Adding to the uncertainty, some European countries have seen a second-wave resurgence in infection cases over the past two months, though the situation has started to improve in Luxembourg. Moreover, global stock markets are recovering from significant volatility at the beginning of the year. However, severe volatility in stock markets, which may result from a global reassessment of financial risks, could weigh on sentiment and lead to reallocations of investment portfolios globally. Reallocation of investments could have an impact on investment funds – an important driver of gross value added of the financial sector.
Luxembourg is an attractive investment destination and is among the wealthiest economies in the world. Its attractiveness as a global financial centre and as a domicile for multinational firms rests on its highly skilled workforce, competitive tax and legal frameworks, and political stability. The international exposure of Luxembourg economy makes economic output volatile, which might overstate risks to the economy. Nevertheless, Luxembourg’s exceptionally high GNI per capita – almost twice that of the euro area average – and the highest saving rate in Europe provide the country with significant buffers against shocks. Together, these considerations support DBRS Morningstar’s assessment of the ‘Economic Structure and Performance’ building block.
Despite The Shock From Covid-19 on Public Finances, Public Debt Remains Modest
Luxembourg’s ample fiscal space and prudent fiscal policy allowed the government to implement generous measures to support the economy since the start of the pandemic in 2020. Two fiscal packages were adopted, with the first one in March and the second in May. Discretionary measures include the short-time work scheme, direct fiscal transfers to affected businesses, and liquidity assistance for businesses in the form of tax deferrals and loan guarantees. The measures amount to an estimated 17.5% of GDP, with tax deferrals accounting for 7.7% of GDP and state loans and guarantees – to be burden-shared with the financial sector – accounting for 6.1% of GDP. The government has estimated that the direct budgetary impact is 5.5% of GDP.
As a result of the fiscal measures and lower tax revenues, the budget position will deteriorate, but DBRS Morningstar expects government finances to revert to a sound position over the next two years. After almost a decade of fiscal surpluses, the budget position is expected to turn into a large deficit of 8.5% of GDP in 2020, according to early forecasts from the Ministry of Finance in April 2020. So far, the take-up in some of the government’s support programmes has been lower than anticipated, which could lead to a lower than expected deficit. With some of the fiscal measures expiring later this year and the economy starting to recover, the government expects the fiscal deficit to fall to 3.0% in 2021. Nevertheless, the fiscal outlook remains subject to a high degree of uncertainty.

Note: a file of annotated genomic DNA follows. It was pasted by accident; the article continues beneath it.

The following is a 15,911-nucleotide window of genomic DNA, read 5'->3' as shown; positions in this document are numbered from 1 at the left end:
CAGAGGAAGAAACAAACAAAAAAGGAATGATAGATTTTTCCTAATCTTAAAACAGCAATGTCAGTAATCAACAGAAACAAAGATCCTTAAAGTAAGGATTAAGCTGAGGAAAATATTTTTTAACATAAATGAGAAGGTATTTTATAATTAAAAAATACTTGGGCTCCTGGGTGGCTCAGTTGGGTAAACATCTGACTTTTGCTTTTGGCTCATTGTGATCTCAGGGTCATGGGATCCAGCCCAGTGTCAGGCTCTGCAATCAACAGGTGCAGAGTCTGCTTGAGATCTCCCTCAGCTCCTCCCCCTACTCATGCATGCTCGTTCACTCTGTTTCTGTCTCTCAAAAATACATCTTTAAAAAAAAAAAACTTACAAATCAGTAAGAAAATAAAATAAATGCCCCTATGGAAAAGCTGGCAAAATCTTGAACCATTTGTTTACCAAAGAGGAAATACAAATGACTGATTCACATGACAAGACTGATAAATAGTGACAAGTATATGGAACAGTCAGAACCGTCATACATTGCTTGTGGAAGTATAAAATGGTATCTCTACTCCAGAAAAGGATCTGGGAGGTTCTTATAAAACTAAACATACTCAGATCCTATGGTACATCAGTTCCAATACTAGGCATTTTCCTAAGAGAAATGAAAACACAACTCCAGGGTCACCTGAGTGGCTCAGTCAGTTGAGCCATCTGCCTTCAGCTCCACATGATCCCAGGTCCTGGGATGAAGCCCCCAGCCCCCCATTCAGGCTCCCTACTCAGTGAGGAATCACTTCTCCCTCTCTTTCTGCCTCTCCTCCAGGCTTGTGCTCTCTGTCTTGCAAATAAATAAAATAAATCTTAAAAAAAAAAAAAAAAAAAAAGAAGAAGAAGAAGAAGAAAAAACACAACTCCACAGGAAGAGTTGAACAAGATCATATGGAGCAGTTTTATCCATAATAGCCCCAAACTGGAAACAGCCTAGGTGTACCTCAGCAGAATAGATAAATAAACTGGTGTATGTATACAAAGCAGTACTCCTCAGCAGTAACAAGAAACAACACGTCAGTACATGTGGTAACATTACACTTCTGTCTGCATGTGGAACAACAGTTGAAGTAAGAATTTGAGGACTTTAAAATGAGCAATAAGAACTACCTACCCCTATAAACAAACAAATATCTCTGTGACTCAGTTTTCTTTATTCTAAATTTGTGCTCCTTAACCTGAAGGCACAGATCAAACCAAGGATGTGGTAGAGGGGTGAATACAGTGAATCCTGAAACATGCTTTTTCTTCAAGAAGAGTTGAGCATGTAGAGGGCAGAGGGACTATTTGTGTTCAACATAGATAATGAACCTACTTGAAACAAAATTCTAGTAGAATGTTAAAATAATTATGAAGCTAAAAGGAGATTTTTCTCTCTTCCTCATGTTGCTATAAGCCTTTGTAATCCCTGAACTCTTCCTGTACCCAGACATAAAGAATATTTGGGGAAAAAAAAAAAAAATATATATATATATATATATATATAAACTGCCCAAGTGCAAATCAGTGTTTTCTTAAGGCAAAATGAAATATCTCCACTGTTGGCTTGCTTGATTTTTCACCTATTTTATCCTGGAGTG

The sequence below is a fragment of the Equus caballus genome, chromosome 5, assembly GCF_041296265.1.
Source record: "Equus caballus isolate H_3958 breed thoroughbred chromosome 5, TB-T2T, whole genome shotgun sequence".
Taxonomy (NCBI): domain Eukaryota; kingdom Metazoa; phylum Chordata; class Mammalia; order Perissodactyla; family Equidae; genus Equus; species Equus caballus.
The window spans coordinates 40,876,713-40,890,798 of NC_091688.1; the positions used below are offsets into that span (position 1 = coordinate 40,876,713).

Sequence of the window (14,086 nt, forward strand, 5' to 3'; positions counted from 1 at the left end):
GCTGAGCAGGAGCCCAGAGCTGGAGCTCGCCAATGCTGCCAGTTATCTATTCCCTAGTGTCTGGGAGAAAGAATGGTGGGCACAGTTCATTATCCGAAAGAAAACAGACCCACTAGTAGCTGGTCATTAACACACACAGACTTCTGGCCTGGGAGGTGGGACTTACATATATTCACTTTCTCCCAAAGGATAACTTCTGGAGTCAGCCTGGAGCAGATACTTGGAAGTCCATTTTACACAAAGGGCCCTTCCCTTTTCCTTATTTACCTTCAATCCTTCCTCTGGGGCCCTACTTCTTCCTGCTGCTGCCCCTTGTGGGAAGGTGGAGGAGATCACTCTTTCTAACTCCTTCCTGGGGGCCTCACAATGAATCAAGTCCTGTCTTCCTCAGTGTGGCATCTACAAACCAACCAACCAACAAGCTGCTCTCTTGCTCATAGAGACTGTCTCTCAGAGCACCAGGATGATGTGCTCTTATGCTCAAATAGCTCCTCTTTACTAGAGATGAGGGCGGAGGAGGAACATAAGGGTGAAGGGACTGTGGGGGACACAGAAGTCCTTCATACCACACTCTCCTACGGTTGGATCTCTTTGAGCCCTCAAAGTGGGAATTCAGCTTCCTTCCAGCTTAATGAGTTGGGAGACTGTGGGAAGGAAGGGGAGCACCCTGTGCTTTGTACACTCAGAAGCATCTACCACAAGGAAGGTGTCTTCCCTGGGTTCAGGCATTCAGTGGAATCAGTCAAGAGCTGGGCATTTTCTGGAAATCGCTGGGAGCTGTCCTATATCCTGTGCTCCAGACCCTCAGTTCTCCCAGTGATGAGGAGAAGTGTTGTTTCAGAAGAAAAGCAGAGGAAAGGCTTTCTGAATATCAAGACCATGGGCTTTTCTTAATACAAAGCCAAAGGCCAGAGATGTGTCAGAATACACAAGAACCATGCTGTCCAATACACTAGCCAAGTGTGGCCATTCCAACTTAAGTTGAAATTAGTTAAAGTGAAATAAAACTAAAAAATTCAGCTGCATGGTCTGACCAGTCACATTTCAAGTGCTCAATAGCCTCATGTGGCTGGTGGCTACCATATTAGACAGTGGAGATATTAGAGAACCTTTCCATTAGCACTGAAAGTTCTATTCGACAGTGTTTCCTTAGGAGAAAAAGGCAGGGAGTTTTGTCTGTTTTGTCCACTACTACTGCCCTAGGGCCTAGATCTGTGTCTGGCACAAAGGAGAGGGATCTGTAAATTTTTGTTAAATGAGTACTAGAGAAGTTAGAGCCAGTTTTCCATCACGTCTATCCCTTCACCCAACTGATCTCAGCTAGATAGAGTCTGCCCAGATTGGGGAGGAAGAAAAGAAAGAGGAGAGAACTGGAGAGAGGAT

Risks to the near-term fiscal outlook are related to the evolution of the virus, the pace of the economic recovery, and volatility in the financial sector. In the longer term, risks could also stem from major changes in tax policies in Europe and globally, and digital taxation. The government remains committed to tax transparency initiatives and it has transposed the Anti-Tax Avoidance Directives (ATAD) I and II into national law. Tax-related policy changes could add some degree of uncertainty to the country’s corporate tax revenues, given the presence of large multinational companies in the country. Luxembourg, nevertheless, is expected to remain an attractive destination for investment.
Despite a significant increase, the government debt ratio is set to remain modest. The government is forecasting the debt ratio to increase from 22.1% of GDP in 2019 to 28.7% in 2020 and to 29.6% in 2021. This ratio is still among the lowest in Europe and below the country’s own ceiling of 30% of GDP. Moreover, on a net basis, the public sector is expected to maintain its creditor position, which reached over 40% of GDP in 2019, reflecting the assets from the Pension Reserve Fund, assets of the Intergenerational Sovereign Wealth Fund, and equity stakes in several commercial and non-commercial companies. Luxembourg’s borrowing costs also remain low and recent bond issuances in November 2019 and April 2020 were contracted at negative yields.